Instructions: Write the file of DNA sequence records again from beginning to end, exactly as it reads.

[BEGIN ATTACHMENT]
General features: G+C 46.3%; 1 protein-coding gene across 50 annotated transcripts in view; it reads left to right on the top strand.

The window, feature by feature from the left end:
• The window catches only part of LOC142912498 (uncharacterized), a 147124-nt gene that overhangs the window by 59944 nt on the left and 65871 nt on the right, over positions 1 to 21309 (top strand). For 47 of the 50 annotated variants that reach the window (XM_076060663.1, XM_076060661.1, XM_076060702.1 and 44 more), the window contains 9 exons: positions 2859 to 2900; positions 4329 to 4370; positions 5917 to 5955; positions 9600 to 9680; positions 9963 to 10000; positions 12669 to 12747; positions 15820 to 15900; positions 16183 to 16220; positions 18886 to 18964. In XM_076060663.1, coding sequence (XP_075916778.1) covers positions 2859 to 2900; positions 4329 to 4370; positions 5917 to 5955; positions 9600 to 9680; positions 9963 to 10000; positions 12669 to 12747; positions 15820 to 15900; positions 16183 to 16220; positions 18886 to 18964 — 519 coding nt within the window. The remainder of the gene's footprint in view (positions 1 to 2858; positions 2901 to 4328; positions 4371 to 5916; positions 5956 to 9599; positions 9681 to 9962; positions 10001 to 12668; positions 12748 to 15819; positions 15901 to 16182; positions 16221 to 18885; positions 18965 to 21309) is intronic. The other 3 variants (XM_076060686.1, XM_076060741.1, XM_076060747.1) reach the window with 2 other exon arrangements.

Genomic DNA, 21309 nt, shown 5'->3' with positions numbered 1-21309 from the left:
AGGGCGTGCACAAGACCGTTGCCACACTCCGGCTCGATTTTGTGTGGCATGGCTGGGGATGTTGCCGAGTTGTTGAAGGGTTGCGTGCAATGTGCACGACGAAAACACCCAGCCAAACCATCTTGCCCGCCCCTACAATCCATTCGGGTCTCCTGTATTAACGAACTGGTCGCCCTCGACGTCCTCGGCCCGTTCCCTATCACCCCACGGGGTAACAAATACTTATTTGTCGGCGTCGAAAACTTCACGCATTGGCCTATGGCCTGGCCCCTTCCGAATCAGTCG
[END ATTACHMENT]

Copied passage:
General features: G+C 46.3%; 1 protein-coding gene across 50 annotated transcripts in view; it reads left to right on the top strand.

The window, feature by feature from the left end:
• The window catches only part of LOC142912498 (uncharacterized), a 147124-nt gene that overhangs the window by 59944 nt on the left and 65871 nt on the right, over positions 1 to 21309 (top strand). For 47 of the 50 annotated variants that reach the window (XM_076060663.1, XM_076060661.1, XM_076060702.1 and 44 more), the window contains 9 exons: positions 2859 to 2900; positions 4329 to 4370; positions 5917 to 5955; positions 9600 to 9680; positions 9963 to 10000; positions 12669 to 12747; positions 15820 to 15900; positions 16183 to 16220; positions 18886 to 18964. In XM_076060663.1, coding sequence (XP_075916778.1) covers positions 2859 to 2900; positions 4329 to 4370; positions 5917 to 5955; positions 9600 to 9680; positions 9963 to 10000; positions 12669 to 12747; positions 15820 to 15900; positions 16183 to 16220; positions 18886 to 18964 — 519 coding nt within the window. The remainder of the gene's footprint in view (positions 1 to 2858; positions 2901 to 4328; positions 4371 to 5916; positions 5956 to 9599; positions 9681 to 9962; positions 10001 to 12668; positions 12748 to 15819; positions 15901 to 16182; positions 16221 to 18885; positions 18965 to 21309) is intronic. The other 3 variants (XM_076060686.1, XM_076060741.1, XM_076060747.1) reach the window with 2 other exon arrangements.

Genomic DNA, 21309 nt, shown 5'->3' with positions numbered 1-21309 from the left:
AGGGCGTGCACAAGACCGTTGCCACACTCCGGCTCGATTTTGTGTGGCATGGCTGGGGATGTTGCCGAGTTGTTGAAGGGTTGCGTGCAATGTGCACGACGAAAACACCCAGCCAAACCATCTTGCCCGCCCCTACAATCCATTCGGGTCTCCTGTATTAACGAACTGGTCGCCCTCGACGTCCTCGGCCCGTTCCCTATCACCCCACGGGGTAACAAATACTTATTTGTCGGCGTCGAAAACTTCACGCATTGGCCTATGGCCTGGCCCCTTCCGAATCAGTCG